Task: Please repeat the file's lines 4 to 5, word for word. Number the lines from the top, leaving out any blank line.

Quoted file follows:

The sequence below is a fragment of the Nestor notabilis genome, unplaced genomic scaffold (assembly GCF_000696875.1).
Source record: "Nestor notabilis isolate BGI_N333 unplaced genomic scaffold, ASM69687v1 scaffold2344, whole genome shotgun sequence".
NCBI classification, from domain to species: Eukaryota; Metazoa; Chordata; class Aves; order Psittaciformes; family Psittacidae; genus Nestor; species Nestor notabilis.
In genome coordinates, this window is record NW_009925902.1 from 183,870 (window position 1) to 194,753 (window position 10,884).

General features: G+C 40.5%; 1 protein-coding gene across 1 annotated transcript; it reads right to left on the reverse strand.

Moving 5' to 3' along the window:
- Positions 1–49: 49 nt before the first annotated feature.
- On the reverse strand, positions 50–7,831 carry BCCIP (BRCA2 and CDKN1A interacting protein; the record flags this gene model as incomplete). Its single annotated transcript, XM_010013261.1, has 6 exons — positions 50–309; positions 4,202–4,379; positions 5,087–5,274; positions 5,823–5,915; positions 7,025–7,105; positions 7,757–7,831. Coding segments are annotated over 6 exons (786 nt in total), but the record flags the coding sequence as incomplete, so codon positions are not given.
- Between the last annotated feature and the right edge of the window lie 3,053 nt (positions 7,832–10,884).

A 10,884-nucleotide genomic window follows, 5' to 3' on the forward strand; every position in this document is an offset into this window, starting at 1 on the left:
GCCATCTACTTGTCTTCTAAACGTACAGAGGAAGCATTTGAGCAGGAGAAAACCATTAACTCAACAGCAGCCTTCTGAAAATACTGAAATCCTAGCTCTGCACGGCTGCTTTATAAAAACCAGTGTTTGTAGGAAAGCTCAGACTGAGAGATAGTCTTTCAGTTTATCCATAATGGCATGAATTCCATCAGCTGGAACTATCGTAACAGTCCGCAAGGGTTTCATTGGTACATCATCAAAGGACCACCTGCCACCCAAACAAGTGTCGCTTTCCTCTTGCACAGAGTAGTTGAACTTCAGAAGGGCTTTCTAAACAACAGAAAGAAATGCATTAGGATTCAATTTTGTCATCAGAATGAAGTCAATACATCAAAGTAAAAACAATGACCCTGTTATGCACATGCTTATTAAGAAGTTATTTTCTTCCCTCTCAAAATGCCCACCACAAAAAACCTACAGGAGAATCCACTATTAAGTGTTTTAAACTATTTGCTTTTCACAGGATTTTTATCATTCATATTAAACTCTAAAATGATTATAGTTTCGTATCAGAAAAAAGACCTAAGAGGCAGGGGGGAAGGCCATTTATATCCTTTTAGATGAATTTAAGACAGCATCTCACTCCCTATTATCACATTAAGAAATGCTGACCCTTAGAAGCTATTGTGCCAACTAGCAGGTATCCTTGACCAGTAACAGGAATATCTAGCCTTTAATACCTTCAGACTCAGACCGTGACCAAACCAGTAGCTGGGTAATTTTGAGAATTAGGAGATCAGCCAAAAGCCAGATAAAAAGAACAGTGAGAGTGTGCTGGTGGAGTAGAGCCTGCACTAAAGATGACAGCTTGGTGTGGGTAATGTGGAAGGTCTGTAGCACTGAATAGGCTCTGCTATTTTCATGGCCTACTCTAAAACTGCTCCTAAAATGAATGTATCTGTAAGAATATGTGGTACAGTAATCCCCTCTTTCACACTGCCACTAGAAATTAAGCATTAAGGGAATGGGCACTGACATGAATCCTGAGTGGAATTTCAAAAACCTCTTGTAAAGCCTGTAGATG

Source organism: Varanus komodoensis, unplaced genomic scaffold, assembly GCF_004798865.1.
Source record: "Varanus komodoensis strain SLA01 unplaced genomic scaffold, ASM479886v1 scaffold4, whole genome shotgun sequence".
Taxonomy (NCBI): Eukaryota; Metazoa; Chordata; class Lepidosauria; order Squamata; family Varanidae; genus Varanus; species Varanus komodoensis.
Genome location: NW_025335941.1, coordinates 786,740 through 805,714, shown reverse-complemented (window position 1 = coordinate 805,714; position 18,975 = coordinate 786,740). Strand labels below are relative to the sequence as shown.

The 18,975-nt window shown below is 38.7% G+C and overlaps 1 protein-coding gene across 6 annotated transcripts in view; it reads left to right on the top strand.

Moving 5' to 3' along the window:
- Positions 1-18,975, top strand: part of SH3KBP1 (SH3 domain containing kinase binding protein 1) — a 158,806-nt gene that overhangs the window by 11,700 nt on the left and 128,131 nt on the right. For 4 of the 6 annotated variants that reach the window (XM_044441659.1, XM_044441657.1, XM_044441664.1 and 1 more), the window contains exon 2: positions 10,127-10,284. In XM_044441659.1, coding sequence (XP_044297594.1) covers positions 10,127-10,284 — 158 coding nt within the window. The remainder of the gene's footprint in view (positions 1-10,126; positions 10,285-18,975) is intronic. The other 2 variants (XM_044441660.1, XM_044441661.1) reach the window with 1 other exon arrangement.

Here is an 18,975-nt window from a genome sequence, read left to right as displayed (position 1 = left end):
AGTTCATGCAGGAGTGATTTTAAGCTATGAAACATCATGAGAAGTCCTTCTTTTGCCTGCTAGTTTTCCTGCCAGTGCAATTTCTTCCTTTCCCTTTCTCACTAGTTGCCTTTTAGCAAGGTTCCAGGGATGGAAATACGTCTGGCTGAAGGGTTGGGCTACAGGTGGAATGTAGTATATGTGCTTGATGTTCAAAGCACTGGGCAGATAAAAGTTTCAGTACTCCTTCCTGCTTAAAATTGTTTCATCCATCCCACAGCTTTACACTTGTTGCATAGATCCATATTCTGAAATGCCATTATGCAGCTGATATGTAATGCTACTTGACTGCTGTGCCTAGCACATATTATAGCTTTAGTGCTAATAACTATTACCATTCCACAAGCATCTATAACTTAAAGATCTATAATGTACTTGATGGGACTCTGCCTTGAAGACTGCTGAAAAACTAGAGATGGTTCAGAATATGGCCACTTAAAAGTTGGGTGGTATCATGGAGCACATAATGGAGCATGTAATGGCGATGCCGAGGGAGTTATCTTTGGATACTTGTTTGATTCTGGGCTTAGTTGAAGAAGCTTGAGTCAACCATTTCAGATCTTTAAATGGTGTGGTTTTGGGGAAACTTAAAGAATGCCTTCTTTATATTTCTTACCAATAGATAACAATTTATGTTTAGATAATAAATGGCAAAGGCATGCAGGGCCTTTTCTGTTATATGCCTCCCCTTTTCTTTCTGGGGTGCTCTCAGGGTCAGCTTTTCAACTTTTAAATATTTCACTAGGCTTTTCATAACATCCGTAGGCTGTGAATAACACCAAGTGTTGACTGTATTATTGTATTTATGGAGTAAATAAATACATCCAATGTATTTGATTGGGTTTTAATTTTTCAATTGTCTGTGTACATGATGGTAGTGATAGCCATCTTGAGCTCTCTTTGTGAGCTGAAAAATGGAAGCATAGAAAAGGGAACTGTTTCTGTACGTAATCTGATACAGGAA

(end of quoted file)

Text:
In genome coordinates, this window is record NW_009925902.1 from 183,870 (window position 1) to 194,753 (window position 10,884).

General features: G+C 40.5%; 1 protein-coding gene across 1 annotated transcript; it reads right to left on the reverse strand.